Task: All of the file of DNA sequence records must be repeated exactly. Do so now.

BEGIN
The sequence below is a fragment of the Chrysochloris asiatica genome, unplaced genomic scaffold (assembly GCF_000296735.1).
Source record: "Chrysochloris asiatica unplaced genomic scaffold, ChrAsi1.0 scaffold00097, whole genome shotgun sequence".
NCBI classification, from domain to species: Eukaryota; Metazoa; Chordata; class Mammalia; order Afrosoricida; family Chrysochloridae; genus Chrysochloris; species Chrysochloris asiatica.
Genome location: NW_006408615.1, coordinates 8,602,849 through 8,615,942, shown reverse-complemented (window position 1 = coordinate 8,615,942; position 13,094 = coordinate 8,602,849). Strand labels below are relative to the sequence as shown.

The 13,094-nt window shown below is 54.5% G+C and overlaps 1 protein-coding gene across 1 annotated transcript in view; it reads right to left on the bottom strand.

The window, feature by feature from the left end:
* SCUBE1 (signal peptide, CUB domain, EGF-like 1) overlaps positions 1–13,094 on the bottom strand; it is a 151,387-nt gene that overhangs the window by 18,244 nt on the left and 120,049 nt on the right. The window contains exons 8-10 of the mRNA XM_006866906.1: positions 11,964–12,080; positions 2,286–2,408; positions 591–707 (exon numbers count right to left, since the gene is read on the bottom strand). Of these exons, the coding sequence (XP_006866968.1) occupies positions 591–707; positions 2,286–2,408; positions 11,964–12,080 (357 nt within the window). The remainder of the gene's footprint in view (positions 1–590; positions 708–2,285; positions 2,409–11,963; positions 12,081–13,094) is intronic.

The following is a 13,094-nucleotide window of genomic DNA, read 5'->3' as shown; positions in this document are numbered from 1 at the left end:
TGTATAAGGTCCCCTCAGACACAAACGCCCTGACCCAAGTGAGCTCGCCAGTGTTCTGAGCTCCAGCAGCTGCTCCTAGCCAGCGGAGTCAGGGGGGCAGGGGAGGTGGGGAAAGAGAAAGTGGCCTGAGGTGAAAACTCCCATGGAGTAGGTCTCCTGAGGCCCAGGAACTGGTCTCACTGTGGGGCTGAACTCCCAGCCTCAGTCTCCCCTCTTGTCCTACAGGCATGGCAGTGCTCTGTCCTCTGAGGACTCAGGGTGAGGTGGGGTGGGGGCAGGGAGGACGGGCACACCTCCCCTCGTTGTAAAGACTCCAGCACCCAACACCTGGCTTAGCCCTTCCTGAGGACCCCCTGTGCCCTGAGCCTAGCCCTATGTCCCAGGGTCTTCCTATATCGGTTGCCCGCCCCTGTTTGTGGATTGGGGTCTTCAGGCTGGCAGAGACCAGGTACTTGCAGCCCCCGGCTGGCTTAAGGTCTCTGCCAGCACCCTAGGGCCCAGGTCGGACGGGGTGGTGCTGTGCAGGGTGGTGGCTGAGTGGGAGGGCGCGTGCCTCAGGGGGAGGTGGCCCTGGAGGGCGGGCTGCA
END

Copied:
The sequence below is a fragment of the Chrysochloris asiatica genome, unplaced genomic scaffold (assembly GCF_000296735.1).
Source record: "Chrysochloris asiatica unplaced genomic scaffold, ChrAsi1.0 scaffold00097, whole genome shotgun sequence".
NCBI classification, from domain to species: Eukaryota; Metazoa; Chordata; class Mammalia; order Afrosoricida; family Chrysochloridae; genus Chrysochloris; species Chrysochloris asiatica.
Genome location: NW_006408615.1, coordinates 8,602,849 through 8,615,942, shown reverse-complemented (window position 1 = coordinate 8,615,942; position 13,094 = coordinate 8,602,849). Strand labels below are relative to the sequence as shown.

The 13,094-nt window shown below is 54.5% G+C and overlaps 1 protein-coding gene across 1 annotated transcript in view; it reads right to left on the bottom strand.

The window, feature by feature from the left end:
* SCUBE1 (signal peptide, CUB domain, EGF-like 1) overlaps positions 1–13,094 on the bottom strand; it is a 151,387-nt gene that overhangs the window by 18,244 nt on the left and 120,049 nt on the right. The window contains exons 8-10 of the mRNA XM_006866906.1: positions 11,964–12,080; positions 2,286–2,408; positions 591–707 (exon numbers count right to left, since the gene is read on the bottom strand). Of these exons, the coding sequence (XP_006866968.1) occupies positions 591–707; positions 2,286–2,408; positions 11,964–12,080 (357 nt within the window). The remainder of the gene's footprint in view (positions 1–590; positions 708–2,285; positions 2,409–11,963; positions 12,081–13,094) is intronic.

The following is a 13,094-nucleotide window of genomic DNA, read 5'->3' as shown; positions in this document are numbered from 1 at the left end:
TGTATAAGGTCCCCTCAGACACAAACGCCCTGACCCAAGTGAGCTCGCCAGTGTTCTGAGCTCCAGCAGCTGCTCCTAGCCAGCGGAGTCAGGGGGGCAGGGGAGGTGGGGAAAGAGAAAGTGGCCTGAGGTGAAAACTCCCATGGAGTAGGTCTCCTGAGGCCCAGGAACTGGTCTCACTGTGGGGCTGAACTCCCAGCCTCAGTCTCCCCTCTTGTCCTACAGGCATGGCAGTGCTCTGTCCTCTGAGGACTCAGGGTGAGGTGGGGTGGGGGCAGGGAGGACGGGCACACCTCCCCTCGTTGTAAAGACTCCAGCACCCAACACCTGGCTTAGCCCTTCCTGAGGACCCCCTGTGCCCTGAGCCTAGCCCTATGTCCCAGGGTCTTCCTATATCGGTTGCCCGCCCCTGTTTGTGGATTGGGGTCTTCAGGCTGGCAGAGACCAGGTACTTGCAGCCCCCGGCTGGCTTAAGGTCTCTGCCAGCACCCTAGGGCCCAGGTCGGACGGGGTGGTGCTGTGCAGGGTGGTGGCTGAGTGGGAGGGCGCGTGCCTCAGGGGGAGGTGGCCCTGGAGGGCGGGCTGCA